Study finds that girls think they are cleverer than boys from age four
1 Sep 2010
Girls think they are cleverer, more successful and harder working than boys from as young as four, a study has found.
The study, Gender Expectations and Stereotype Threat, carried out by the University of Kent is being presented to the British Educational Research Association annual conference at Warwick University today. The study presented 238 pupils aged four to 10 with a series of statements such as "this child is really clever" and "this child always finishes their work" and asked them to link the words to pictures of boys or girls.
It emerged that girls at all ages said girls were cleverer, performed better and were more focused. Boys aged between four and seven were evenly divided as to which gender was cleverer and more hardworking. But by the time boys reached seven or eight, they agreed with their female peers that girls were more likely to be cleverer and more successful.
In a separate experiment, 140 of the children were divided into two groups. The academics told the first group that boys do not perform as well as girls. The second group were not told this. All the pupils were tested in maths, reading and writing.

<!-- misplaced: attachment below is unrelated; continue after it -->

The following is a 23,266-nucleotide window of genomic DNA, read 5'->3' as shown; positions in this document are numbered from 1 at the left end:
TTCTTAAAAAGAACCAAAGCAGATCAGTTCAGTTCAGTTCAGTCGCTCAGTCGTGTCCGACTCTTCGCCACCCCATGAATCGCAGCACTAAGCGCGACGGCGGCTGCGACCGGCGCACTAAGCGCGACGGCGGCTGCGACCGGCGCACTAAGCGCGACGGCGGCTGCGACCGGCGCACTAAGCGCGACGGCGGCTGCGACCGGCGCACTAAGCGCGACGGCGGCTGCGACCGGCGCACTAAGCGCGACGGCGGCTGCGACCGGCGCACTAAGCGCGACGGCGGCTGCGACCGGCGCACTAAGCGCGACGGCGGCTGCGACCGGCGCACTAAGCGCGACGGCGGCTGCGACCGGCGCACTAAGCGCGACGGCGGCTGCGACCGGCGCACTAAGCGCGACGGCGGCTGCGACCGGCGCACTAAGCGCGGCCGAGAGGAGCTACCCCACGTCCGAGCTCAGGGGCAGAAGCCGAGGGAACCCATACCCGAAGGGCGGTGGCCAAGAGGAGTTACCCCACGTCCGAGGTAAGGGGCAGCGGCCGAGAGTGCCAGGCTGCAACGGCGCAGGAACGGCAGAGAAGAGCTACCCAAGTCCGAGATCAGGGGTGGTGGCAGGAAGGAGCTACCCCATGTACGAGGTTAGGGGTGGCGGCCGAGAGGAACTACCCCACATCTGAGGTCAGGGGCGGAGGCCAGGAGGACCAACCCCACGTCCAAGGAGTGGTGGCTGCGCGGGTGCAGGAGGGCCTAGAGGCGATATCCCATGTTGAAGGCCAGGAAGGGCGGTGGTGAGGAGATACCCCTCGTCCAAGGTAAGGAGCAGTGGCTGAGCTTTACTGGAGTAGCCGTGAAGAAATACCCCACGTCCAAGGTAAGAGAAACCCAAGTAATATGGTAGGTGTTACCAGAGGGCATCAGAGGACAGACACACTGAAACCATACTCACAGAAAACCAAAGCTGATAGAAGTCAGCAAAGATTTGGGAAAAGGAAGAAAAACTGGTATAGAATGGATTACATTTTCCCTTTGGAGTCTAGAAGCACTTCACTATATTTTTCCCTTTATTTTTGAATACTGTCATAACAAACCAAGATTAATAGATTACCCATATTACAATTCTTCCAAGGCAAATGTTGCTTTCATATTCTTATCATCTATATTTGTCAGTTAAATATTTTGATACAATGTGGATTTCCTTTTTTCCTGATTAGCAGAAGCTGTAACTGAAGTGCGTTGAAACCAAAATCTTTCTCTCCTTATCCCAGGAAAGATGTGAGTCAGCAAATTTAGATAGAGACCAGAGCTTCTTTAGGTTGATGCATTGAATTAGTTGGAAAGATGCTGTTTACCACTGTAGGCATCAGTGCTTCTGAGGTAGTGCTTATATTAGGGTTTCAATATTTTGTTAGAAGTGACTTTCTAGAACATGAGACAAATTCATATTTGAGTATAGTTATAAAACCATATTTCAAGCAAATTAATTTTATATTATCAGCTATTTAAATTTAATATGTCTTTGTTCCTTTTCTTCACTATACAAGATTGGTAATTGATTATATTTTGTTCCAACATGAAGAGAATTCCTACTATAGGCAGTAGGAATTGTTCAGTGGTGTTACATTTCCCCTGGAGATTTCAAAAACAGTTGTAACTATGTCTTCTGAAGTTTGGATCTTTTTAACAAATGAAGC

The academics found the boys in the first group performed "significantly worse" than boys in the second group, while girls' performance was similar in both groups.
The paper argues that teachers have lower expectations of boys than of girls and this belief fulfils itself throughout primary and secondary school.
Girls' performance at school may be boosted by what they perceive to be their teachers' belief that they will achieve higher results and be more conscientious than boys, the academics claim. Boys may underachieve because they pick up on teachers' assumptions that they will obtain lower results than girls and have less drive.
Bonny Hartley, a researcher from the university’s school of psychology, who led the study, said that adults could contribute to this “self-fulfilling prophecy” by dividing classes into boys versus girls or using stereotypical language.
"It is widely acceptable to pitch the boys against the girls or 'harmlessly' divide the class in this way for practical ease,” she said.
"In addition, phrases such as 'silly boys', 'schoolboy pranks' and 'why can't you sit nicely like the girls?' are all likely to contribute to the expectation that boys behave worse and under-perform compared to girls.
“These phrases tend to slip off the tongue, yet they may be doing more harm than realised in reinforcing children's perceptions that it is acceptable to judge and evaluate people on the basis of their gender.”
The disclosure of gender gap perceptions follows the publication of figures last week showing that boys are falling behind girls at the age of seven with 24 per cent of boys in England failing to reach the standard expected of their age group in writing compared with just 13 per cent of girls.
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